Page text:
From 4 to 6 May 2022 at the Rimini Expo Centre, an entire dynamic area will be dedicated to cutting-edge technologies for agriculture
At Macfrut 2022, the international trade fair for the fresh produce industry organised by Cesena Fiera, to be held from 4 to 6 May 2022 at the Rimini Expo Centre, the spotlight will be on new technologies applied to agriculture 4.0, in the Smart Agriculture dynamic area. This exhibition area, which is the result of a collaboration between Ri.Nova, the research centre established by merging CRPV and Alimos, and Macfrut, will feature cutting-edge technologies in the field of sensors, drones and robots to demonstrate the link between innovation, environmental sustainability and economic sustainability when it comes to fruit and vegetable production.
According to FAO data, the agricultural sector will need to produce almost 50% more food, feed and biofuels in 2050 than it did in 2012. This is because, according to the latest United Nations (UN) projections, the Earth’s population is expected to reach 9.73 billion in less than 30 years. In this respect, agriculture 4.0 is one of the most effective tools we have to tackle this need. The European Parliament Committee on Agriculture and Rural Development has also stressed the fact that satisfying the demand for healthy food and optimal nutrition is one of the biggest challenges facing the world.
Alvaro Crociani, Director of Ri.Nova, commented as follows: ‘The entire agricultural sector is faced with unprecedented, highly complex challenges. In this regard, the Smart Agriculture project perfectly complements the specialist areas that we usually find at Macfrut. Thanks to the “Farm to Fork” strategy, the European Union also recognises the fact that new technologies have a key role to play in achieving a more sustainable agriculture: more precise and timely action, supply chain integration, and new operations have now become possible thanks to robotisation. These are the main tools that farmers will have at their disposal to tackle the daily challenges posed by climate change. Macfrut is therefore a great opportunity for participants to see these new solutions first-hand.’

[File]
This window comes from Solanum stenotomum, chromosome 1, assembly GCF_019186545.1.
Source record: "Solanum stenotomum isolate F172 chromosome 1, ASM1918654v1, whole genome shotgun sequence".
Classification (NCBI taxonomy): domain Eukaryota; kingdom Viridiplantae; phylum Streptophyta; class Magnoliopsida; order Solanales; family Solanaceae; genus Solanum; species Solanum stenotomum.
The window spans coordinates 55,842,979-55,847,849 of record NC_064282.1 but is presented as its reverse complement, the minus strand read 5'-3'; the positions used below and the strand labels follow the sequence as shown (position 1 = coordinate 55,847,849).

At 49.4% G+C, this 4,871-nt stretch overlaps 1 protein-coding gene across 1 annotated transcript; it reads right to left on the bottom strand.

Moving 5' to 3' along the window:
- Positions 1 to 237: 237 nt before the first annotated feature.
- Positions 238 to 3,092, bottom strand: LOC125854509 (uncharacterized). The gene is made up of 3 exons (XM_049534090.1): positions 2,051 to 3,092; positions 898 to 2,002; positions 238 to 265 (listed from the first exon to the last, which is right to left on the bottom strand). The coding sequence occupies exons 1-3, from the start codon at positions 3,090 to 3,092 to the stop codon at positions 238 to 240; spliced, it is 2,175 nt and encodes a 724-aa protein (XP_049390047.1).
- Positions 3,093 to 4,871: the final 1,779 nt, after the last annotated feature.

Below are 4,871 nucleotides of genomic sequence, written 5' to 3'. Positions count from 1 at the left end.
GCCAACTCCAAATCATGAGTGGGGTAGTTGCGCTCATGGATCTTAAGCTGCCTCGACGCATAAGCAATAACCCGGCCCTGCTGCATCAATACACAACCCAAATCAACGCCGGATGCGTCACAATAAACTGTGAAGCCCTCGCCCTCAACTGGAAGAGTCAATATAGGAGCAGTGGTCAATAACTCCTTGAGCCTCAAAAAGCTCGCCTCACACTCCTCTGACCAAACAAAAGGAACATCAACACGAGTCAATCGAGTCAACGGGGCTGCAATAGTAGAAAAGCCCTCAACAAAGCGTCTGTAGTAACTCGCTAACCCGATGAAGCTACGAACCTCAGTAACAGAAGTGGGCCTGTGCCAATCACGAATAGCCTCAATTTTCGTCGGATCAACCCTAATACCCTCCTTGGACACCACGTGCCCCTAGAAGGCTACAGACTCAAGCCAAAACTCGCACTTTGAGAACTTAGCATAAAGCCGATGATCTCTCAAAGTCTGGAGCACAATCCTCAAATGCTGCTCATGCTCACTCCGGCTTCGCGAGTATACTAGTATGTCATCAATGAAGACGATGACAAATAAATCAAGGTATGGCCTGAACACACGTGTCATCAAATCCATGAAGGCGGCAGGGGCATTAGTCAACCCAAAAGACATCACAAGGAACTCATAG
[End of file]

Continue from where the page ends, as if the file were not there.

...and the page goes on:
The Smart Agriculture dynamic area will showcase a host of novelties.
Sensors. Sensors designed for use in agriculture have rapidly evolved over the last few years: from agro-meteorological stations to more modern equipment such as soil probes, automatic traps, sensors and biosensors, which directly detect the condition of individual plants. Such equipment is set to play an increasingly central role in achieving the targets of reducing the use of chemicals set out in recent European policies.
Drones. Technology is propelling drones to become the mobile sensors of the future, since they are capable of increasing the accuracy of monitoring instruments from the plot scale to individual plant scale, showing what satellites are unable to show with sufficient accuracy. But technology is also now making it easier for farmers to inspect crops thanks to virtual or augmented reality, especially when it comes to plant protection.
Robots. The first valuable robotic applications for weeding, seeding and soil preparation are now also available on the market. Moreover, technology is progressing towards new types of equipment – although still at prototype level – for harvesting crops that cannot be harvested automatically using agricultural machinery. In fact, until recently, mechanical harvesting was exclusively used for industrial crops, but this will soon be possible also in the fresh produce sector. The energy supply of robots is gaining in importance in this field, due to rising energy and fuel costs; autonomous agricultural robots, which are capable of working slowly but steadily – unlike manual human labour – are a major step towards the electrification of agriculture, and towards the use of solar energy in particular.